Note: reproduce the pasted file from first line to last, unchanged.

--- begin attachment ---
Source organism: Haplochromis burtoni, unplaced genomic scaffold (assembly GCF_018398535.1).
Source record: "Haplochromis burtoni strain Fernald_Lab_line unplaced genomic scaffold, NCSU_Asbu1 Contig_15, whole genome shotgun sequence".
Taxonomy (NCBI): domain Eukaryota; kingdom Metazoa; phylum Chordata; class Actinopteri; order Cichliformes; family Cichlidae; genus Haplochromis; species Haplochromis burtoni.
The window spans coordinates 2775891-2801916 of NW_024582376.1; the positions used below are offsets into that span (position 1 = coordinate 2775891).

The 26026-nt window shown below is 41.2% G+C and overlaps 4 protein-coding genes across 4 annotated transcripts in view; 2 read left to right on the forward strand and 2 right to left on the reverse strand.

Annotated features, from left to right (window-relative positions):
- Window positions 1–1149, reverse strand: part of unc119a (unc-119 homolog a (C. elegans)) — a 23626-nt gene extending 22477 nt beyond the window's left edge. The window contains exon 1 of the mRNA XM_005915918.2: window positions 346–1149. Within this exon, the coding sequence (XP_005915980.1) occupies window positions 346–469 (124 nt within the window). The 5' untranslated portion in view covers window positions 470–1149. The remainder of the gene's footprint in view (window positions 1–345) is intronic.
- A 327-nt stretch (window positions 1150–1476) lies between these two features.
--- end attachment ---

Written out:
Source organism: Haplochromis burtoni, unplaced genomic scaffold (assembly GCF_018398535.1).
Source record: "Haplochromis burtoni strain Fernald_Lab_line unplaced genomic scaffold, NCSU_Asbu1 Contig_15, whole genome shotgun sequence".
Taxonomy (NCBI): domain Eukaryota; kingdom Metazoa; phylum Chordata; class Actinopteri; order Cichliformes; family Cichlidae; genus Haplochromis; species Haplochromis burtoni.
The window spans coordinates 2775891-2801916 of NW_024582376.1; the positions used below are offsets into that span (position 1 = coordinate 2775891).

The 26026-nt window shown below is 41.2% G+C and overlaps 4 protein-coding genes across 4 annotated transcripts in view; 2 read left to right on the forward strand and 2 right to left on the reverse strand.

Annotated features, from left to right (window-relative positions):
- Window positions 1–1149, reverse strand: part of unc119a (unc-119 homolog a (C. elegans)) — a 23626-nt gene extending 22477 nt beyond the window's left edge. The window contains exon 1 of the mRNA XM_005915918.2: window positions 346–1149. Within this exon, the coding sequence (XP_005915980.1) occupies window positions 346–469 (124 nt within the window). The 5' untranslated portion in view covers window positions 470–1149. The remainder of the gene's footprint in view (window positions 1–345) is intronic.
- A 327-nt stretch (window positions 1150–1476) lies between these two features.